Last stop, India Penn & Teller go to India to learn about the Indian rope trick, and real street magic in the densely populated country.
Their guide is Lee Siegel, author of Net of Magic, a book on the street magicians of India.
The spend some time in Shadipur, a suburb of Dehli, home to the best Indian magicians. There is a magician’s union there, and their leader performs some magic for Penn & Teller, including vanishing a young boy.
The magician union also includes jugglers. A top juggler performs for P&T, and Penn is quite impressed.
While watching a performance by Naseeb in the Red Fort, the show gets shut down by the authorities. If the cameras hadn’t been there, the police would have beaten the performers.
While winding through the maze of Shadipur, they come across some illegal animal handlers, with bears, monkeys and owls. The conditions are pretty grim.
They watch another performance, where a young boy is stabbed through the throat, and then cured. After the performance, the magician sells rings as a good luck charm.
Penn & Teller act as ponzies in Naseeb’s act. Afterwards, they feel some regret about doing it.
While on a train from Delhi to Calcutta, Penn is reading T. Rex and the Cradle of Doom by Walter Alvarez.
Their guide in Calcutta, Paul, does the world famous “Car on the head” trick.
In Calcutta, they go to a show where the entire cast is made up of the magician’s family, where his wife’s head is set on fire, he puts skewers through his brother’s face, and his two brother-in-laws eat raw snakes and chickens.
Penn & Teller then head to the Taj Mahal in Agra, to see Issa Mudin perform the Indian rope trick.
After they are disapointed with the results, they set out to perform it themselves.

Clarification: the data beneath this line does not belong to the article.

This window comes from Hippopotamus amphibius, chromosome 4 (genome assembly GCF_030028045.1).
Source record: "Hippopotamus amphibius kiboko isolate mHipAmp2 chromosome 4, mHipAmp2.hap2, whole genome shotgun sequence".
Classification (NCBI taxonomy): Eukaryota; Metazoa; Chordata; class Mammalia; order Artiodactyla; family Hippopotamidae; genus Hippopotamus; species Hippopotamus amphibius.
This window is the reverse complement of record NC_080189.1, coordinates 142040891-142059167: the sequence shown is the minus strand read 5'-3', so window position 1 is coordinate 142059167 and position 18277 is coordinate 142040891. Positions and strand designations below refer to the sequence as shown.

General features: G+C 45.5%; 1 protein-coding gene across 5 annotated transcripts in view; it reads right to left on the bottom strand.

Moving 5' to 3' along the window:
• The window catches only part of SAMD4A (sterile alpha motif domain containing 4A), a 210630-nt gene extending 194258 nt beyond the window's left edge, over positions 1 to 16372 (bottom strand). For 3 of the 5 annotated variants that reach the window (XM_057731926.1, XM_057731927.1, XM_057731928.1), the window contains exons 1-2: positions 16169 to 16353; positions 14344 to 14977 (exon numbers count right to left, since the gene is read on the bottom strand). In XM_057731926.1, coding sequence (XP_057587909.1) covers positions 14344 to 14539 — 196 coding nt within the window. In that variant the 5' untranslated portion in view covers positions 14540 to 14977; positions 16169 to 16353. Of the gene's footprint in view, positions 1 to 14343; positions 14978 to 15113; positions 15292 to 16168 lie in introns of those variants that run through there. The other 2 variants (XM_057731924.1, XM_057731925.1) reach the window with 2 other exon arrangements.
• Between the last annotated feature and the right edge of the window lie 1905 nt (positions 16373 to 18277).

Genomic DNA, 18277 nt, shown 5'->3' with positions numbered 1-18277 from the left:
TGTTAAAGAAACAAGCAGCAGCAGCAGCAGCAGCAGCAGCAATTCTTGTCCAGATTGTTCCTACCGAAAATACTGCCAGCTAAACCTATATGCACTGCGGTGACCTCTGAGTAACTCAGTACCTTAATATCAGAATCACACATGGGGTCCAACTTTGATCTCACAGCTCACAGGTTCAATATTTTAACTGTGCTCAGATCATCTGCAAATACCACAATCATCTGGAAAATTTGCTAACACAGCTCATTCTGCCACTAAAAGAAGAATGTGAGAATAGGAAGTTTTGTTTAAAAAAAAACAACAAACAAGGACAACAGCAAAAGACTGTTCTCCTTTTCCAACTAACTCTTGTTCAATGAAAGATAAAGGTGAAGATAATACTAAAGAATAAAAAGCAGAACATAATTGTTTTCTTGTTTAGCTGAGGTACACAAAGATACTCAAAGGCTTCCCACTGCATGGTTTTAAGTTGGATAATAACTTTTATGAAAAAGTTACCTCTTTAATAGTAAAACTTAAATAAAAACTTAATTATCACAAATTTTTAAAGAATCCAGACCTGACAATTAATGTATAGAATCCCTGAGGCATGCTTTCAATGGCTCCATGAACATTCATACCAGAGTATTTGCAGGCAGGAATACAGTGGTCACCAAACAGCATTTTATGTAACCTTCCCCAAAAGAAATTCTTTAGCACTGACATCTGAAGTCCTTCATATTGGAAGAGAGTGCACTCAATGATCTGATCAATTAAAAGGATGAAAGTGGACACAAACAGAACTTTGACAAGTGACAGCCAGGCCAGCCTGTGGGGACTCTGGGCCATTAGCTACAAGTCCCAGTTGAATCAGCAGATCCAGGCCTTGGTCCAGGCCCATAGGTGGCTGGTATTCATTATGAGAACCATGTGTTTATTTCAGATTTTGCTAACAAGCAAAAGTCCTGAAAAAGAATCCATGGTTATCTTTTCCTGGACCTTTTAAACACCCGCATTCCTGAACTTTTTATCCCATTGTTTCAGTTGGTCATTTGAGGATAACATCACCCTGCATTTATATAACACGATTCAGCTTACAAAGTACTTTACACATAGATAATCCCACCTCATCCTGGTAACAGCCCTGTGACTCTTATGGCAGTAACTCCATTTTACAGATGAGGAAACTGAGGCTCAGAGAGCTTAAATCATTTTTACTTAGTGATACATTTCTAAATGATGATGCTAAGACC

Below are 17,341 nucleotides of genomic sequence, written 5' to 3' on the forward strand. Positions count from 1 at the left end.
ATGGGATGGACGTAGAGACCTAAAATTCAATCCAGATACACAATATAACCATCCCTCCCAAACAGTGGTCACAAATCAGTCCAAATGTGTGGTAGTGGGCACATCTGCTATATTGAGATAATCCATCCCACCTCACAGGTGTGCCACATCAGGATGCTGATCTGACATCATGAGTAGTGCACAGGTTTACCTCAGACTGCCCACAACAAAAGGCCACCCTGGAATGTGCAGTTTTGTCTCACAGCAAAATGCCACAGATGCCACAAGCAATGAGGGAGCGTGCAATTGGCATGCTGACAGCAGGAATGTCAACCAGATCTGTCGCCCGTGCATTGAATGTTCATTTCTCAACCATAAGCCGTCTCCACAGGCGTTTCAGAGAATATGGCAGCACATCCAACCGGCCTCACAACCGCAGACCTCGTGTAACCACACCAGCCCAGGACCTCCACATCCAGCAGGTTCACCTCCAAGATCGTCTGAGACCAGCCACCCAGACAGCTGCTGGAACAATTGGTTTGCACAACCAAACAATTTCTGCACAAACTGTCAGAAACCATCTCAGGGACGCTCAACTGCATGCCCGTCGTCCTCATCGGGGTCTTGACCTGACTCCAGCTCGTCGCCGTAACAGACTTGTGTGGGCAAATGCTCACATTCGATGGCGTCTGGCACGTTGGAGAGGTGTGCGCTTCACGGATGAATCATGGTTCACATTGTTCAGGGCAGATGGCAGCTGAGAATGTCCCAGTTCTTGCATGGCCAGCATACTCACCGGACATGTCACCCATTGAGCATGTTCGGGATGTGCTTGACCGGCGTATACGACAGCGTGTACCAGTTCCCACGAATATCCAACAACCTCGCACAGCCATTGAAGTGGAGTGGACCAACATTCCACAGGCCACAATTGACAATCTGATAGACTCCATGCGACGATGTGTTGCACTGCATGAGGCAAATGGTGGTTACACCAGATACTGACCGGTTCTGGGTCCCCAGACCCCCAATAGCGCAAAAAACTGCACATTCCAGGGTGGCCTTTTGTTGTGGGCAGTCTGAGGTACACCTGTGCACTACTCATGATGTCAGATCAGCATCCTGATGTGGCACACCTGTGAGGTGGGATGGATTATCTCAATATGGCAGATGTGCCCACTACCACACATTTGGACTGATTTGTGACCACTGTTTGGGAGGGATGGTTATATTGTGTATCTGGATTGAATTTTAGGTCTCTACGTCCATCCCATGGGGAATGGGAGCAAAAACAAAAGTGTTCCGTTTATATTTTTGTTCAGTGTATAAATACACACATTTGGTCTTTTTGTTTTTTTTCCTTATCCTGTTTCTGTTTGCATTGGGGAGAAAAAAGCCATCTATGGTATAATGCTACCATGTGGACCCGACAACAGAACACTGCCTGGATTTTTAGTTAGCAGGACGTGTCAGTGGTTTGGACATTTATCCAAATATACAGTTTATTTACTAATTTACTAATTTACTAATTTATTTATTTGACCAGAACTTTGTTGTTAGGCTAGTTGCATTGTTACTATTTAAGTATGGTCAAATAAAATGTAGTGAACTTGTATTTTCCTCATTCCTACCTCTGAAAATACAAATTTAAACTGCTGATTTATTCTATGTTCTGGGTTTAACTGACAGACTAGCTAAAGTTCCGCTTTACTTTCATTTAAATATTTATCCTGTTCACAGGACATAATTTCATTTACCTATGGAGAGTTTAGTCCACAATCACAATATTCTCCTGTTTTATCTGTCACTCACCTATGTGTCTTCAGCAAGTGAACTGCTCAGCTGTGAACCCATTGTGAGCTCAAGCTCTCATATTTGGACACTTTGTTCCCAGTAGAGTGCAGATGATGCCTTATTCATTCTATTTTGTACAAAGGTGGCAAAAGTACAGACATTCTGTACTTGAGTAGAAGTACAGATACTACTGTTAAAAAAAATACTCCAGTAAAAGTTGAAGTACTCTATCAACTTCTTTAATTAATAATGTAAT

Penn goes thrugh a ceremony, in order to have Rompursan make him a top. Rompursan is now his top guru.Quotes
“Puppet people, I hate puppet people.” – Penn Jillette
“See what kind of father Teller would be? Teller would be a great father. Fit right in in India. He took naturally to that, slicing off the head of a child, didn’t he? Took to that like a duck to water.” – Penn Jillette, after Teller presented Naseeb with a trick knife, and demonstrated it on his kid.
“Shadipur, I’ve never been to a place like that…Being there with the filth of the water, and the flies, and the misery. And it wasn’t just a field trip to see how bad poverty can get, it was these are magicians, people we knew, people we liked, people we saw doing shows, and they have all this incredible culture. And I would trade all that culture for one clean bathroom and a flush toilet. But seeing them live like that was very sobering. Except the puppet people, they deserve to live like that, all over the world.” – Penn Jillette
“I know that some crybabies in the West are going to be upset by them ripping apart live birds with their teeth, and some would say that you could rationalize it by saying that it’s a different culture and that we have to accept that. But I don’t think that’s the way to rationalize it. It’s a goddamn chicken! Toughen up! It’s just a chicken! How many chickens are killed a day in just the UK? Self-righteous son of a bitch. It’s just a chicken!” – Penn Jillette
“The Indian Elephant, the Cadillac of beasts of burden….The Indian Elephant, the Winnebago of beasts of burden.” – Penn Jillette
“How do you get down from an elephant? You don’t, you get down from a duck.” – Penn Jillette